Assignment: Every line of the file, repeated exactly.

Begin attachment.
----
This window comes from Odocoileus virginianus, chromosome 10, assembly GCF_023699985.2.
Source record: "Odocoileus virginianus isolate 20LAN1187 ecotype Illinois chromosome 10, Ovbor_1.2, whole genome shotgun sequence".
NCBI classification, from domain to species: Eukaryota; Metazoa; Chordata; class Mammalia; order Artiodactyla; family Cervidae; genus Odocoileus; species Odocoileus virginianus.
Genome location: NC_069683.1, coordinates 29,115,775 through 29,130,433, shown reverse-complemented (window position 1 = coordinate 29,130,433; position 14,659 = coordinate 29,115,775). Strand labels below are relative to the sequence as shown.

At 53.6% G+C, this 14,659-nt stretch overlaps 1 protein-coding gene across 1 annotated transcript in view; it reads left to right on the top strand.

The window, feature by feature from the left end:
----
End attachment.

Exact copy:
This window comes from Odocoileus virginianus, chromosome 10, assembly GCF_023699985.2.
Source record: "Odocoileus virginianus isolate 20LAN1187 ecotype Illinois chromosome 10, Ovbor_1.2, whole genome shotgun sequence".
NCBI classification, from domain to species: Eukaryota; Metazoa; Chordata; class Mammalia; order Artiodactyla; family Cervidae; genus Odocoileus; species Odocoileus virginianus.
Genome location: NC_069683.1, coordinates 29,115,775 through 29,130,433, shown reverse-complemented (window position 1 = coordinate 29,130,433; position 14,659 = coordinate 29,115,775). Strand labels below are relative to the sequence as shown.

At 53.6% G+C, this 14,659-nt stretch overlaps 1 protein-coding gene across 1 annotated transcript in view; it reads left to right on the top strand.

The window, feature by feature from the left end: